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  1. Hehe. I've got a thread going on on the Boardgamegeek forums though. > Here ya go. < I haven't had much time to work on it, and I'm a bit stuck on the art. I found an artist for the Treachery cards, but he disappeared. :(
  2. What DID Lynch get right? Nothing much, that's for sure. Love: The visual style. The costumes and backgrounds were excellent. It looked very nice and feudal, just the way Dune should. Patrick Stewart. You had to see that one coming. The unintentional hilarity. Hate: The ridiculous portrayal of the Baron. The misrepresentation about the Paul's role. The main character, for gods sake. The usual weirding modules, raining, blah blah blah. But those practically go without saying. The incoherent dreaming sequences. The complete lack of explanation why people were actually doing something. The utter confusion all across the board.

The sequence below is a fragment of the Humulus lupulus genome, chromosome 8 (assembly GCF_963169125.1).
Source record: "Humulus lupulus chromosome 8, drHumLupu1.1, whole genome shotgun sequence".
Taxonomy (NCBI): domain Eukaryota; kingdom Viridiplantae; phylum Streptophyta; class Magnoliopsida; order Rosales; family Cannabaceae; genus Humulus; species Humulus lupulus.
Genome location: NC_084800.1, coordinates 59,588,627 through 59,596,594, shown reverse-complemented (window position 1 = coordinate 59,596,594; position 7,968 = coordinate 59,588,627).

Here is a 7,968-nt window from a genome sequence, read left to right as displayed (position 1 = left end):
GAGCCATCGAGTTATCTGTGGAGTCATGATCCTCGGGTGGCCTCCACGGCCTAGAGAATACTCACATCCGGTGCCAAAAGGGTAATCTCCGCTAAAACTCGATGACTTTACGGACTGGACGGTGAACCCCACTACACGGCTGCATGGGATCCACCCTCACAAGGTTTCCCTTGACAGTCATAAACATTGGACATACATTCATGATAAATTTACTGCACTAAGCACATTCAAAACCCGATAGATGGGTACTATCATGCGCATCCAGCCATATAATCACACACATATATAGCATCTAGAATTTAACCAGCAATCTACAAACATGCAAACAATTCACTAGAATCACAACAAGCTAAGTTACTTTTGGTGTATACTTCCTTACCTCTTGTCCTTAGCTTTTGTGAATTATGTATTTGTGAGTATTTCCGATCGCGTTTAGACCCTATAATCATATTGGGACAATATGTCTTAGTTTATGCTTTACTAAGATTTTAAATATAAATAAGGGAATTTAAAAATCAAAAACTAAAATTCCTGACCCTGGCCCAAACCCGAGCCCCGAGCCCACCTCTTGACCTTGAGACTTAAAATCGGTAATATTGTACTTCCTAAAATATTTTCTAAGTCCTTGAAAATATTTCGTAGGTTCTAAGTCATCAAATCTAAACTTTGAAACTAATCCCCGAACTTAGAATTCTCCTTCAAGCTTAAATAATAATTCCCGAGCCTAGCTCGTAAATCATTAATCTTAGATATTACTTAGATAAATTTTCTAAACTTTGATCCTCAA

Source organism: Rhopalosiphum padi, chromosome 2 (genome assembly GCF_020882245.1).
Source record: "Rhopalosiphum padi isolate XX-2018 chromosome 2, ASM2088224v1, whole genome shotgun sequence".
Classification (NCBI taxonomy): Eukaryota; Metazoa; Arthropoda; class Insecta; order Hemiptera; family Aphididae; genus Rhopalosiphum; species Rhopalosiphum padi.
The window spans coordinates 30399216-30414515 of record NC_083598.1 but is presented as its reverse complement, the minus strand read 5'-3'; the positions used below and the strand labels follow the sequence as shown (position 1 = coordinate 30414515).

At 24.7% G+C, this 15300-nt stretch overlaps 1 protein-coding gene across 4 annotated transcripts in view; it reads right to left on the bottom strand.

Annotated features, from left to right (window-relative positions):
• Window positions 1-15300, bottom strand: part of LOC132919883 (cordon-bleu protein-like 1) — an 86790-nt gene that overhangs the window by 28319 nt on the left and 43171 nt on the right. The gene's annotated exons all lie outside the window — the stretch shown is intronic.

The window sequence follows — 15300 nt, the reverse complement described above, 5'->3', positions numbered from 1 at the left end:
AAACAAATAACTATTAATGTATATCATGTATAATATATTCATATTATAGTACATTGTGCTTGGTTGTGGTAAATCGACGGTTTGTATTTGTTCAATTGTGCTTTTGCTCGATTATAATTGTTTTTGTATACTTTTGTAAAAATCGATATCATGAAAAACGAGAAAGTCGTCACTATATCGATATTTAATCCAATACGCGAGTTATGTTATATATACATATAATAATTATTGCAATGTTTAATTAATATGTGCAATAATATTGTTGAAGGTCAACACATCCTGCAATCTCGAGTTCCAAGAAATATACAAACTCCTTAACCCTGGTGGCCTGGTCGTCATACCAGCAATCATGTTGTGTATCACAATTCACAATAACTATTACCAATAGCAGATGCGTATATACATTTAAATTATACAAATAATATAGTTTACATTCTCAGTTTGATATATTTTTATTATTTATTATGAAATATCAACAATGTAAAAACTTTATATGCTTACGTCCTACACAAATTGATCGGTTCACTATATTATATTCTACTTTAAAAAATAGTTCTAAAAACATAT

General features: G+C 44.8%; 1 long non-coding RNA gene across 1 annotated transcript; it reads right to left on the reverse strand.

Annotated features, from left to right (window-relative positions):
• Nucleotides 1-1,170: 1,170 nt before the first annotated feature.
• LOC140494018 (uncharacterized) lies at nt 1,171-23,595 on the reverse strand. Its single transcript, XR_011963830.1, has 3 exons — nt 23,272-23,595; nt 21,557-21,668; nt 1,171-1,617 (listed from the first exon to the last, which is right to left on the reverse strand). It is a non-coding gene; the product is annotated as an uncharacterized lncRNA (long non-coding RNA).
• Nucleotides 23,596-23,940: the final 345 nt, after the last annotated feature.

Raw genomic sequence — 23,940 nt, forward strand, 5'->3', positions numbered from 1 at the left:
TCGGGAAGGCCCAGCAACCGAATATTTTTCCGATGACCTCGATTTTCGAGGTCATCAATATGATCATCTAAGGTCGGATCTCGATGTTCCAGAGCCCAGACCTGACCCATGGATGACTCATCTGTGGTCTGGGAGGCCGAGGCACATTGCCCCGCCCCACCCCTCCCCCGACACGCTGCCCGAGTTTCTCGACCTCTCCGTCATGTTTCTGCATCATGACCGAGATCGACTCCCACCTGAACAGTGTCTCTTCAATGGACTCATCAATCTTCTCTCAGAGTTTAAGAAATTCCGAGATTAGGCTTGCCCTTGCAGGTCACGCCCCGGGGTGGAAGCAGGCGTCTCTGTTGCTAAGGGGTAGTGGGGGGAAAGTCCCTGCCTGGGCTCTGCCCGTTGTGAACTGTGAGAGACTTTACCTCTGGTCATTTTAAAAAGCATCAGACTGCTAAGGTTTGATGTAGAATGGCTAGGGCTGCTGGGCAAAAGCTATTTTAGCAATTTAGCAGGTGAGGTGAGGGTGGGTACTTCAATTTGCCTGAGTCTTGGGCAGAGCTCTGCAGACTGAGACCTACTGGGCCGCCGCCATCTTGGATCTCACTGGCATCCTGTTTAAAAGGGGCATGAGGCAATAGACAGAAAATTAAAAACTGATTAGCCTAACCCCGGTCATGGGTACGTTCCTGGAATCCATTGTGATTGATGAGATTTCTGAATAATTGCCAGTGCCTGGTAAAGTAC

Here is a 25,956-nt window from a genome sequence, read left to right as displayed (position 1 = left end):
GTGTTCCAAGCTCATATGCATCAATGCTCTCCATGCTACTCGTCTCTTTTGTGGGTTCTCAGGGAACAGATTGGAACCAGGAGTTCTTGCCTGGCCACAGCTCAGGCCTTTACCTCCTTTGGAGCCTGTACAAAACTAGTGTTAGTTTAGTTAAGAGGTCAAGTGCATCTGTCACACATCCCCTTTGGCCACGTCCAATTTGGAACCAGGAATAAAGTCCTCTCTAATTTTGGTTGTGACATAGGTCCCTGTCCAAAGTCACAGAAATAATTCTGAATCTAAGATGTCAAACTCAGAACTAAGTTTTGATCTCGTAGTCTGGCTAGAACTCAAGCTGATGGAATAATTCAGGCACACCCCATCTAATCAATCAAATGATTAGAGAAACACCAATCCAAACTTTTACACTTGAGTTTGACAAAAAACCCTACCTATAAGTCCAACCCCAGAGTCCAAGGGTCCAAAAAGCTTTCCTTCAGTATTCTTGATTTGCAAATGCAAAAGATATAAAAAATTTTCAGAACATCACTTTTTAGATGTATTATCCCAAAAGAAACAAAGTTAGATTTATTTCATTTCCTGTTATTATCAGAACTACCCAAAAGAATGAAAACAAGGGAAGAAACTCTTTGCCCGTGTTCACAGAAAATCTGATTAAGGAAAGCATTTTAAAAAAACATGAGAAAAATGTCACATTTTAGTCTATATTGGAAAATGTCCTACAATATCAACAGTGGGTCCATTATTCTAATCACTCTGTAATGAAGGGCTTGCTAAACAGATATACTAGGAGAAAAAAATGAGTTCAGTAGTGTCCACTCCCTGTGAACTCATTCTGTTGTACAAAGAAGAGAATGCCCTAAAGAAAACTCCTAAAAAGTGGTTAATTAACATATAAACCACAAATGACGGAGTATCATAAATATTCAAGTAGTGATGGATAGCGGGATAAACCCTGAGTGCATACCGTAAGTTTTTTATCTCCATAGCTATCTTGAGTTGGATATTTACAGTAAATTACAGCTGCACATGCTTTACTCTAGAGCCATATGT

3. I like the sci-fi feel it has, but it looks too much like a lava planet in my opinion. The rocks also aren't defined enough, and those are obviously a very important part of the game.
  4. Thanks, SandChigger. That clears up a whole lot. Yeah, as you can see in this thread I've decided not to include the infinity symbol as I'm an FH purist. KJA, BH and their fanboys can kiss my grits.
  5. I like how some Lynch fans say it's good on its own and others say it's only good if you know the novels because else it's confusing. I think this means that uninitiated people were confused yet somehow intrigued, got into Dune, and finally understood what the hell the movie was about. Since they've been measuring the book by the movie all this time, the horrid inconsistencies that make the Lynch movie such an abomination are already forgiven by them before it even becomes an annoyance. Personally, I enjoy the miniseries a lot more. It pulled a few tricks on making Paul look different than he really is (Why did Paul know about the spitting custom, and Duncan did not? Why did he give that speech about tax-deductible expenses instead of Gurney?), but that's really minor compared to what they pulled back in '84 with the character for Baron Harkonnen and the ever-so-notorious "weirding modules".